That was fast.

Photographer: Drew Angerer/Getty Images

Trump Takes the Bait and Hooks Himself

Jonathan Bernstein is a Bloomberg View columnist. He taught political science at the University of Texas at San Antonio and DePauw University and wrote A Plain Blog About Politics.
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The entire 90-minute debate on Monday night was a demonstration that Donald Trump doesn't have the temperament to be president.  

Hillary Clinton was prepared -- she always is -- and she baited Trump early and often. And Trump got caught each time. He also hooked himself, including in at least two exchanges with moderator Lester Holt (who did an excellent job, allowing both candidates to talk). Here are some examples.

In Clinton's very first response to Trump, about trade, she managed to work in that the reality-television star "started his business with $14 million, borrowed from his father." Trump could have let that go. Trade is a pretty good issue for him, and one on which he scored one of his few debating points of the night. But he just couldn't pass up the challenge to his claim to be a self-made man, and he got diverted into defending himself against her jab. 

This one didn't cost him much momentum. But it established a pattern that continued for the rest of the night. She would bait him about something, and he would defend himself.

Perhaps the most damaging part was on his undisclosed tax returns, which Holt asked him about. Trump gave his standard (nonsense) answer that he couldn't release his returns while he was under an IRS audit, and then he finished strong with an attack on Clinton's e-mails. The contrast in what happened next was instructive. 

Clinton entirely ignored the e-mail question, and immediately launched into several points about what Trump might be hiding in his tax returns. She was prepared, and it showed. In responding, Trump not only never remembered to return to the e-mail question. He also wound up essentially bragging about never paying any taxes.  

The Republican nominee also wound up in a long, extended and unflattering argument with Holt about the "birther" issue, another subject he's probably better off just deflecting and moving on from.

He also fought with Holt over the question of whether he supported or opposed the Iraq war before it started. The evidence shows he supported it. He could have simply admitted that he wasn't really engaged on the issue at the time and had been willing at first to trust George W. Bush on the war. Then he could have pointed out that Clinton was in a position to know better and accused her of failing the nation. Instead, for no apparent reason, other than plain old stubbornness, he clearly came ready to argue about audio clips from 2002.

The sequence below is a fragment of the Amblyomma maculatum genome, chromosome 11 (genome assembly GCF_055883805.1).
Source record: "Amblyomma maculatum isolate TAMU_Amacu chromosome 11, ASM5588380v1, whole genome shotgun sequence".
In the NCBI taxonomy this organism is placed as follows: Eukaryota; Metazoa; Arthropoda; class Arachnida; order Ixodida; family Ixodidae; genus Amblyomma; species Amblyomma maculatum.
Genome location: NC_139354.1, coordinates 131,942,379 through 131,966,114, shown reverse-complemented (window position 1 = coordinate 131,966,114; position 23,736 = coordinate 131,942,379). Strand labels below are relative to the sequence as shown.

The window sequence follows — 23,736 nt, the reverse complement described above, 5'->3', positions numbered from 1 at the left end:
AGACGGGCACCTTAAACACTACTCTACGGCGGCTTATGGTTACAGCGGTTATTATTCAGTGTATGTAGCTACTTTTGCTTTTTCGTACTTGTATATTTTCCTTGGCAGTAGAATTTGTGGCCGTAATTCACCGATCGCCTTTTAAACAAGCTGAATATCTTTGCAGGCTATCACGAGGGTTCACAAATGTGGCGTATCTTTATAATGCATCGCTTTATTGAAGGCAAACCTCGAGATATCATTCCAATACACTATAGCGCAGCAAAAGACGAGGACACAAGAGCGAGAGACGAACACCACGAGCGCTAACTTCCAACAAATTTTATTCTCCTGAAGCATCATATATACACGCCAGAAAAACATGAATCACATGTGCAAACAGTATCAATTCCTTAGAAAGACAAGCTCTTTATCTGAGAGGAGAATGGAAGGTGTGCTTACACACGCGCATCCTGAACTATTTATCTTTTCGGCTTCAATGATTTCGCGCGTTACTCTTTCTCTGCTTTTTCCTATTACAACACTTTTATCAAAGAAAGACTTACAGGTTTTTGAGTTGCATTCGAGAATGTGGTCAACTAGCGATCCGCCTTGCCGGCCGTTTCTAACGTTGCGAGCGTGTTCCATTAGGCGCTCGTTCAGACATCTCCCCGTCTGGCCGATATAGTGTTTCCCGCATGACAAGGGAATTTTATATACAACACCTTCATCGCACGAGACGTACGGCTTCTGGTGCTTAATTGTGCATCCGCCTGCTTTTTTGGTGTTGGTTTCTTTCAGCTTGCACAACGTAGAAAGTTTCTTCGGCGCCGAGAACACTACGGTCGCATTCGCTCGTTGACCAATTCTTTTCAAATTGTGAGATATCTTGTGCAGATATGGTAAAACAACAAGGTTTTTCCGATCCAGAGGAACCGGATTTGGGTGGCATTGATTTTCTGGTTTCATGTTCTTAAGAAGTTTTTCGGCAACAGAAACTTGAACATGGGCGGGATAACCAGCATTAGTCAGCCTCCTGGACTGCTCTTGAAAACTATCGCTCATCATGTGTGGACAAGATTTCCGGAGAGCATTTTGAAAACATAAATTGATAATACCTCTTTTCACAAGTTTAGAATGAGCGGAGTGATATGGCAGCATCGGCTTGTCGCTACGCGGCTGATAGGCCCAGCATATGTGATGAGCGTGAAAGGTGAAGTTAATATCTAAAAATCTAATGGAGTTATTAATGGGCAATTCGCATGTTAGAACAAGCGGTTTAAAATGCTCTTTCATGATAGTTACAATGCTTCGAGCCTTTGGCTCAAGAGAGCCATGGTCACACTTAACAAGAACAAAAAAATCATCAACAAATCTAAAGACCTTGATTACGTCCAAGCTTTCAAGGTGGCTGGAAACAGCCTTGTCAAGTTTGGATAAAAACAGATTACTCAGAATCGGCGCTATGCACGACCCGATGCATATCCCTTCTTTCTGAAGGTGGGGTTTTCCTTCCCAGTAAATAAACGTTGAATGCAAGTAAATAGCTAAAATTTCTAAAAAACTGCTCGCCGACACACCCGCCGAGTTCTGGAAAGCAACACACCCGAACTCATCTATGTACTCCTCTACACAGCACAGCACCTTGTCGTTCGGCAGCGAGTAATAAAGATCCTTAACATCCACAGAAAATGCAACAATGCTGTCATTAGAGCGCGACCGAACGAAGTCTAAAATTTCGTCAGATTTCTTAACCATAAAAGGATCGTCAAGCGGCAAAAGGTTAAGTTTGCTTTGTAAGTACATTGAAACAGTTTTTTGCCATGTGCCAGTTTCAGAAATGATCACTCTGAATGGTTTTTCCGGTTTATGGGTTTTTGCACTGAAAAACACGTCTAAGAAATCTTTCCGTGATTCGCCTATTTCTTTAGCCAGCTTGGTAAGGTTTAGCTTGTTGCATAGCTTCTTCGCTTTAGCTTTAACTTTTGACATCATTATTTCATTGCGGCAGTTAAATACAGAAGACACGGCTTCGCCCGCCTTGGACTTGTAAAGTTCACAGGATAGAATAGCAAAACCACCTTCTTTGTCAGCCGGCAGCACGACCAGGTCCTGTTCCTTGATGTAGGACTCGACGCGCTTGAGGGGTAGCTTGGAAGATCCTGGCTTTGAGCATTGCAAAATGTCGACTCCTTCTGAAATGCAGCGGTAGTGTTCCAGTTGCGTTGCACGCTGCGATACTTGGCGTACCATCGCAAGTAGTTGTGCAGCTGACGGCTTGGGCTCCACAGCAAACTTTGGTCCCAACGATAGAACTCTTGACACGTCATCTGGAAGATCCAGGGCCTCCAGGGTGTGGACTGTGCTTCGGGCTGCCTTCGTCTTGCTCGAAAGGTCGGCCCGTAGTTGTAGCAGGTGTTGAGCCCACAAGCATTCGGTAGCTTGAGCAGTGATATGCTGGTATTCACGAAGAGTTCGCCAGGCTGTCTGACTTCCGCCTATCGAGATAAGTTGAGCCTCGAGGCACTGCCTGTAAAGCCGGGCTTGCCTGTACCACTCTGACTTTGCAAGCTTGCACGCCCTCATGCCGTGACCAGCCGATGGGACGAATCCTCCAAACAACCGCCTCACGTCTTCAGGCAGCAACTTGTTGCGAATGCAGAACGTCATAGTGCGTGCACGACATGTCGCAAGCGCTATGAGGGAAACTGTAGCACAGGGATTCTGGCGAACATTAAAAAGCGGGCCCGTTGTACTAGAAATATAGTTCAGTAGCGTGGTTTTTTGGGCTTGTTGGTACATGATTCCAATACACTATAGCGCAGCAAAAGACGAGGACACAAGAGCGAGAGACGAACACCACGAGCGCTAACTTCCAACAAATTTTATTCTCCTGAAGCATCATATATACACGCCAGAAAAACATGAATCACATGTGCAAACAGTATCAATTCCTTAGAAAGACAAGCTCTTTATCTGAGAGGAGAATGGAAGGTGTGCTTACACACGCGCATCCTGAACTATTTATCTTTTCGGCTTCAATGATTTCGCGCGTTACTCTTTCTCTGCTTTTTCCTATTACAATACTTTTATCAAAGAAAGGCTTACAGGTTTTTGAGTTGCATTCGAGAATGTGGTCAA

The most revealing display, however, was when he was actually flying off the handle. After Trump bragged about his temperament, Clinton responded with a few real-world examples of why "a man who could be provoked by a tweet shouldn't have his fingers anywhere near the nuclear codes." She mentioned the episode recently when Trump wanted U.S. forces to fire on Iranian boats that had taunted them. He interrupted (as he did that quite often), correcting her (or so he thought) that, "No, they were taunting us." 

In other words, Trump was advocating a foreign policy that would let no taunt go unpunished. Even if it led to a few more wars.

As for the other debate action, little of it went well for Trump. As usual, he displayed little or no knowledge of government and public policy. At one point, when asked if the U.S. should adopt a no-first-use doctrine, he clearly had no idea what that was.

Clinton, to my eyes, gave a performance that was about average for her. She fell in love with one unimpressive zinger (calling his economic plans "Trumped-up trickle-down" twice), but overall she showed that she's a perfectly adequate candidate for anyone looking for one. And she had a few strong moments, absolutely burying Trump when he questioned her stamina near the end of the debate, for example. 

Once again, Trump reacted to her devastating shot by trying a do-over, flailing around and making the same pointless attack in a different way when he should have dropped it and moved on. He ended up prolonging the moment, a clear point for her. In sum, it was the story of the night.

  1. Perhaps he meant something else -- he wasn't especially coherent on this -- but the main point is that he wound up unable to stop himself from talking about something that surely wasn't in his game plan for the debate. If he had a game plan.

This column does not necessarily reflect the opinion of the editorial board or Bloomberg LP and its owners.

To contact the author of this story:
Jonathan Bernstein at jbernstein62@bloomberg.net

To contact the editor responsible for this story:
Katy Roberts at kroberts29@bloomberg.net